Skip to main content

Gays and lesbians 'sick,' Ugandan President says in blocking anti-gay bill

updated 11:18 PM EST, Fri January 17, 2014
STORY HIGHLIGHTS
  • President's spokesman: "There was no quorum, and homosexuals are sick people"
  • Lawmakers downgraded punishment for "aggravated homosexuality" to life in prison
  • Law also proposed prison time for those who counsel, reach out to gays and lesbians
  • Parliament reconvenes next month, and the bill could pass without President's signature

(CNN) -- Uganda's President has declined to sign a bill that would punish certain homosexual acts with life in prison, but the move was not designed to protect the civil rights of gays and lesbians.

President Yoweri Museveni believes that parliament illegally passed the bill, and gays and lesbians are "sick people who need help," his spokesman said.

A Ugandan lawmaker first introduced the bill in 2009 with a death penalty clause for some homosexual acts. It was briefly shelved when Britain and other European nations threatened to withdraw aid to Uganda, which relies on millions of dollars from the international community.

The nation's parliament passed the bill last month, supplanting the death penalty provision with a proposal of life in prison for "aggravated homosexuality." It was awaiting the President's signature for passage.

Ugandan LGBT community: We're still here
Uganda's rising anti-gay climate
Gay and afraid in Uganda

News came Friday that the President had sent a letter to the speaker of the parliament, saying he can't sign the bill because there weren't enough parliament members present when it was passed.

"There was no quorum which (was) mandated for bill passage. Thus, he is unable to sign a bill that was not legally passed," spokesman Tamale Mirundi said.

The spokesman further explained Museveni's thinking about the issue.

"Homosexuals need help. They are sick," Mirundi said. "Homosexuals were present in Africa in the past and were not persecuted."

The President also believes that the issue is not a priority for his country.

"It might be important in Europe, but not here," Mirundi said. "The President's inability to sign the bill is very clear and his stance has not changed. ... There was no quorum, and homosexuals are sick people who need help."

According to Amnesty International, the bill's definition of "aggravated homosexuality" includes acts in which a person is infected with HIV, "serial offenders" and sex with minors.

The bill also proposed years in prison for anyone who counsels or reaches out to gays and lesbians, a provision that would ensnare rights groups and others providing services to lesbian, gay, bisexual and transgender people.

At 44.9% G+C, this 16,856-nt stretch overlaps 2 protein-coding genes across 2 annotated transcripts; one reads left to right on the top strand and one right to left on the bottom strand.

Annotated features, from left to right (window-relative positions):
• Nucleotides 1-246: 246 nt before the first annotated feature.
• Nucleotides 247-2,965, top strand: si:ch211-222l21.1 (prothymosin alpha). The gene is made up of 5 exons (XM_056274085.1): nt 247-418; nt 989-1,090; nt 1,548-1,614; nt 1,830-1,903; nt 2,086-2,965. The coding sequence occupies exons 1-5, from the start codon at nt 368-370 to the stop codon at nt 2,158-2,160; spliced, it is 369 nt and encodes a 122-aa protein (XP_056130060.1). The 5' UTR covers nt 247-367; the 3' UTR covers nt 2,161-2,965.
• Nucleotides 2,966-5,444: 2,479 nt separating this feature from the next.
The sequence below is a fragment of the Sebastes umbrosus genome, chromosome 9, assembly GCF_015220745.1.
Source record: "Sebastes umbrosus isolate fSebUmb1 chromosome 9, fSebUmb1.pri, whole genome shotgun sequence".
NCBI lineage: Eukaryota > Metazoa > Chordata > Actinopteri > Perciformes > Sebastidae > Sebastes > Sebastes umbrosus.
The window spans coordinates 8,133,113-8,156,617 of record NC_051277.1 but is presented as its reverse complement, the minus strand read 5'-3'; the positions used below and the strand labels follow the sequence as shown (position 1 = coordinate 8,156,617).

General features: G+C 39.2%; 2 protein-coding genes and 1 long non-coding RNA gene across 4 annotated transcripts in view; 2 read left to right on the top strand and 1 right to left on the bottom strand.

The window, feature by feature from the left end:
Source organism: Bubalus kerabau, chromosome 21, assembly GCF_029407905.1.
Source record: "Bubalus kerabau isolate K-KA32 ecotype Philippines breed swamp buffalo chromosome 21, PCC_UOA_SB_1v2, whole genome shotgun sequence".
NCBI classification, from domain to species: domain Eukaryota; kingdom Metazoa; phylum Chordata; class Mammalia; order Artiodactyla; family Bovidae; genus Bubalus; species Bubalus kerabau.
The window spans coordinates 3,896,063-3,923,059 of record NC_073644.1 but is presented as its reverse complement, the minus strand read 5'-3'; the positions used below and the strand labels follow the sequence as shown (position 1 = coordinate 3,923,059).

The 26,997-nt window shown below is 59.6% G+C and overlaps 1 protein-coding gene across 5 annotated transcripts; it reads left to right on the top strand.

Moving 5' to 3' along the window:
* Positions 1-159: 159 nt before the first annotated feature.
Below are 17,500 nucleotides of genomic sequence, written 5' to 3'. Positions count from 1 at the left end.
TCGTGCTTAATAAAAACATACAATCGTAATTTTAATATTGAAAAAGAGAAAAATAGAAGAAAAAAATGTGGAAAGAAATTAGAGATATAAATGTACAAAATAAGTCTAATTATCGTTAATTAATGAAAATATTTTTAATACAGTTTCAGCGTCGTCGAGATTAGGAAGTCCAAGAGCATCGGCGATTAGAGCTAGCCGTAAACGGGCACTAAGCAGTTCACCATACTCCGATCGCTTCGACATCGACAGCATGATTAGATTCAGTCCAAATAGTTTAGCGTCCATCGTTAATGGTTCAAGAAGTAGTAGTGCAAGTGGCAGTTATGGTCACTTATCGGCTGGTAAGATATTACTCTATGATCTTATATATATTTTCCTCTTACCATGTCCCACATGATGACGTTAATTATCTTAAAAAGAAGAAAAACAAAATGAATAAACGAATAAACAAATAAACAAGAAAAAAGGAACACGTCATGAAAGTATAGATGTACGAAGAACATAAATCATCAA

Homosexuality is illegal in most African countries, where sodomy laws were introduced during colonialism. In Uganda, homosexual acts are punishable by 14 years to life in prison, according to rights activists.

But lawmakers in the conservative nation sought tougher legislation, saying the influence of Western lifestyles risks destroying family units.

"This is a piece of legislation that is needed in this country to protect the traditional family here in Africa, and also protect the future of our children," said David Bahati, the lawmaker who introduced the bill.

Rights groups and the international community had urged Museveni to veto the bill.

Parliament is in recess and won't reconvene until February 18, parliament spokesman Moses Bwalatum said. The bill can become law without the President's signature if Museveni returns it to parliament twice and it garners the support of two-thirds of lawmakers, he said.

Journalist Samson Ntale and Gregory Branch contributed to this report.

ADVERTISEMENT
Part of complete coverage on
updated 5:45 PM EST, Tue December 16, 2014
Pakistan Taliban say the school attack was revenge for the killing of children in a military offensive -- but they are being pressed by defections to ISIS.
A group that claims it hacked Sony Pictures has posted a public threat against moviegoers who see Sony's "The Interview."
updated 9:43 PM EST, Wed December 17, 2014
The gunman behind the deadly siege in Sydney this week was not on a security watch list, and Australia's Prime Minister wants to know why.
updated 4:48 AM EST, Thu December 18, 2014
Bestselling author Marjorie Liu had set her sights on being a lawyer, but realized it wasn't what she wanted to do for the rest of her life.
updated 3:27 PM EST, Tue December 16, 2014
CNN's Matthew Chance looks into an HRW report saying Russia has "legalized discrimination against LGBT people."
updated 9:12 PM EST, Mon December 15, 2014
The Sydney siege has brought home some troubling truths to Australians. They are not immune to what are often called "lone-wolf" terror attacks.
updated 7:12 PM EST, Mon December 15, 2014
A social media campaign condemning Islamophobia under the hashtag #illridewithyou has taken off after Sydney hostage siege.
Bill Cosby has kept quiet as sexual assault allegations mounted against him, but his wife, Camille, finally spoke out in defense of her husband.
updated 6:44 AM EST, Mon December 15, 2014
China-bound AirAsia flight turns back to Bangkok after passenger throws water over crew member.
updated 5:26 AM EST, Mon December 15, 2014
It takes Nepalese eye doctor, Sanduk Ruit about five minutes to change someone's life.
updated 5:54 AM EST, Tue December 16, 2014
This epic journey crosses 13,000 kilometers, eight countries over 21 days. Find out where.
updated 9:31 AM EST, Fri December 19, 2014
Each day, CNN brings you an image capturing a moment to remember, defining the present in our changing world.
Browse through images from CNN teams around the world that you don't always see on news reports.
ADVERTISEMENT